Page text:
Scientists discover way to levitate tiny objects
CHICAGO - U.S. scientists have found a way to levitate the very smallest objects using the strange forces of quantum mechanics, and said on Wednesday they might use it to help make tiny nanotechnology machines.
They said they had detected and measured a force that comes into play at the molecular level using certain combinations of molecules that repel one another.
The repulsion can be used to hold molecules aloft, in essence levitating them, creating virtually friction-free parts for tiny devices, the researchers said.
Quantum mechanical forces
The discovery arose from Capasso's prior work as vice president of physical research at Bell Labs, the research arm of telecoms gear marker Lucent Technologies, now Alcatel-Lucent.
"I started to think how can I use these exotic quantum mechanical forces for technology," he said in a telephone interview.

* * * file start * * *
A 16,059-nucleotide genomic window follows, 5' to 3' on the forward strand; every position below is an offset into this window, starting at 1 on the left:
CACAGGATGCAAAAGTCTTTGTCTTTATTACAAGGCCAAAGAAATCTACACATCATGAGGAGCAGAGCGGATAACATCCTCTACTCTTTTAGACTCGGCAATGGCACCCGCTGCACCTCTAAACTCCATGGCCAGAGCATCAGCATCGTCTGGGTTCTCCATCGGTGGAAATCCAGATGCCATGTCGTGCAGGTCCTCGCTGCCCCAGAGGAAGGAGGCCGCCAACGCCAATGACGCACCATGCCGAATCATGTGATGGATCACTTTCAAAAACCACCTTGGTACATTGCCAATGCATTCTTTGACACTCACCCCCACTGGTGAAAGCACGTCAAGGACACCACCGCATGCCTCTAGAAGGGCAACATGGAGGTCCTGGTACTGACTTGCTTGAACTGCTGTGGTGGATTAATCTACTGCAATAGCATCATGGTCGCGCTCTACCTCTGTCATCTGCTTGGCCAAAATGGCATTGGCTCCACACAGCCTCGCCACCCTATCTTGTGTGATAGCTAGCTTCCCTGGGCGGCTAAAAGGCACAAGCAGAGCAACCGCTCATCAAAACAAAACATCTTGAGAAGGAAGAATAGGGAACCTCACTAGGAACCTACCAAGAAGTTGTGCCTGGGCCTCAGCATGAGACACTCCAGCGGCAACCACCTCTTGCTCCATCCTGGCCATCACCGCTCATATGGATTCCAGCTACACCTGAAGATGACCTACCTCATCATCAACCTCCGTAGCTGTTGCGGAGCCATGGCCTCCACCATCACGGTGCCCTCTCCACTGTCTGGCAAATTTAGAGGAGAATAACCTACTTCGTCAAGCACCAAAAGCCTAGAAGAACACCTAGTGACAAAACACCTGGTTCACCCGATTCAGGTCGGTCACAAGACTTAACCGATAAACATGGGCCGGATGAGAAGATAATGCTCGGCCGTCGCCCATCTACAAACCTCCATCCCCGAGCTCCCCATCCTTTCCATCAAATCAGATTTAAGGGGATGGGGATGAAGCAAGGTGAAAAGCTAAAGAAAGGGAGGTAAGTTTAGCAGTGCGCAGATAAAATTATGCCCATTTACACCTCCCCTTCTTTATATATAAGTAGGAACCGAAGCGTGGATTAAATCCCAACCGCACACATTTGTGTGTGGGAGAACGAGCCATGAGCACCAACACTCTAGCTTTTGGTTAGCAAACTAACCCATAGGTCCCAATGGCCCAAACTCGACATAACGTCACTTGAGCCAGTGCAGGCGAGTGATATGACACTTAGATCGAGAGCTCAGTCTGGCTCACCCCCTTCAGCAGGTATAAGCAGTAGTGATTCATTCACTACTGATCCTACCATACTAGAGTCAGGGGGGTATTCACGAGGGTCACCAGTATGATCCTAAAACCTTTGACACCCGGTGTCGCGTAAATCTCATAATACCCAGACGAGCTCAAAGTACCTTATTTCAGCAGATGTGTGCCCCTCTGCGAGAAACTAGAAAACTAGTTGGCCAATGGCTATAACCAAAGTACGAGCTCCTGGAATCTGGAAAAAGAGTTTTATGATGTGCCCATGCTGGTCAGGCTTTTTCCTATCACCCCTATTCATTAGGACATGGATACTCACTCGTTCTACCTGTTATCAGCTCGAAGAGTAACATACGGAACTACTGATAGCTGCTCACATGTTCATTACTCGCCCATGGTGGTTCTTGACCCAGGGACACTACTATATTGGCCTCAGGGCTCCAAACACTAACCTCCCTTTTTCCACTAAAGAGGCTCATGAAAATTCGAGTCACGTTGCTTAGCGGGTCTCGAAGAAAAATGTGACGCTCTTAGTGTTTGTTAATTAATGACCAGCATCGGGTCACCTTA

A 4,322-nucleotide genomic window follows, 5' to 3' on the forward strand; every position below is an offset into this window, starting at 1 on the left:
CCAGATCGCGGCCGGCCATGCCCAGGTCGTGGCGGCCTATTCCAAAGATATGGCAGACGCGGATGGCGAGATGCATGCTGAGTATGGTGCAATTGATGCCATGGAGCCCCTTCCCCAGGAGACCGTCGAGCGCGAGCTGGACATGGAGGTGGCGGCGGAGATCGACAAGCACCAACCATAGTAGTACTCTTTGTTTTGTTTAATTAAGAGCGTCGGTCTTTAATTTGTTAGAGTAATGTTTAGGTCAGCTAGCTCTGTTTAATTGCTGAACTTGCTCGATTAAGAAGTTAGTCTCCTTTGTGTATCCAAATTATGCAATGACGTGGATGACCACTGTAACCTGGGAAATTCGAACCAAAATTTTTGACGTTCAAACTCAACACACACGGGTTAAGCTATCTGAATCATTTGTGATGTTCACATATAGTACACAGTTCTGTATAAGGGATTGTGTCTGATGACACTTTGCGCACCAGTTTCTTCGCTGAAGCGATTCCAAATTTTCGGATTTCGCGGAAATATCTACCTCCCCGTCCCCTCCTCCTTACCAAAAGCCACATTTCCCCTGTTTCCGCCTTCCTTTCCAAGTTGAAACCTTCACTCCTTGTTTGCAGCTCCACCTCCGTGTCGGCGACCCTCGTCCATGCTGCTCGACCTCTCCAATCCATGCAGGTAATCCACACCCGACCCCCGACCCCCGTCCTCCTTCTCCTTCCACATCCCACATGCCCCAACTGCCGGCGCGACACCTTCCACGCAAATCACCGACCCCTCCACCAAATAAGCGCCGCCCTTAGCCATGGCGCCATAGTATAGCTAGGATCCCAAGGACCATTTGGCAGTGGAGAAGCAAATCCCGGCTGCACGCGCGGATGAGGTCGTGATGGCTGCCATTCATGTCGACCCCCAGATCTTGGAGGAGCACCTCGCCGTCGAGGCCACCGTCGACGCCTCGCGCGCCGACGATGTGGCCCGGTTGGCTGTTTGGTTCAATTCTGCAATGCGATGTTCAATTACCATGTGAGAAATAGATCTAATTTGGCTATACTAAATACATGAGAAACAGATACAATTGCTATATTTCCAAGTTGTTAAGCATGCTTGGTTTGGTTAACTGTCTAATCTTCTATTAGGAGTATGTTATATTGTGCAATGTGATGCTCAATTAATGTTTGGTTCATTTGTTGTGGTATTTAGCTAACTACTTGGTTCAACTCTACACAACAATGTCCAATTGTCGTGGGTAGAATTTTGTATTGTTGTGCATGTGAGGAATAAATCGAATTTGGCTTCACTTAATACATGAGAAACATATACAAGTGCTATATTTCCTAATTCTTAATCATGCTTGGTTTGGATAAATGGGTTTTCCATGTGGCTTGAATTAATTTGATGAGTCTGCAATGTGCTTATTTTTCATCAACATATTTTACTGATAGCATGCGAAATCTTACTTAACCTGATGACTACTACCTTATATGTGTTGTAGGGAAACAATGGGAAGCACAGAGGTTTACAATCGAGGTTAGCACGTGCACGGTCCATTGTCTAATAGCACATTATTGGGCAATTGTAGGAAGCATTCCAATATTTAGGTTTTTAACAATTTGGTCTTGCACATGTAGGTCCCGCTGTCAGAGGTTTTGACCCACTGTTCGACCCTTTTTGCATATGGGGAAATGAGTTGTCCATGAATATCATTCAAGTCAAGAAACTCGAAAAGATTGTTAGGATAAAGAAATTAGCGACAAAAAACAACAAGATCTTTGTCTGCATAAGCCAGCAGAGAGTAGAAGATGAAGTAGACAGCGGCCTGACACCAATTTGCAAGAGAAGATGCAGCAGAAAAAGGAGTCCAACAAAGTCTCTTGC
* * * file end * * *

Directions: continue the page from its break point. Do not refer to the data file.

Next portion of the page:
Bell had been working on new devices known as Micro Electromechanical Systems or MEMS, the technology used in air bag sensors to measure deceleration of cars. "We started to play with nanomechanics or micromechanics," Capasso said.
He knew that as devices became smaller and smaller, they would fall prey to what is known as the Casimir force, an attractive force that comes into play when two very tiny metallic surfaces make very close contact.
In very small objects, this force can cause moving parts to stick together, an effect known as stiction.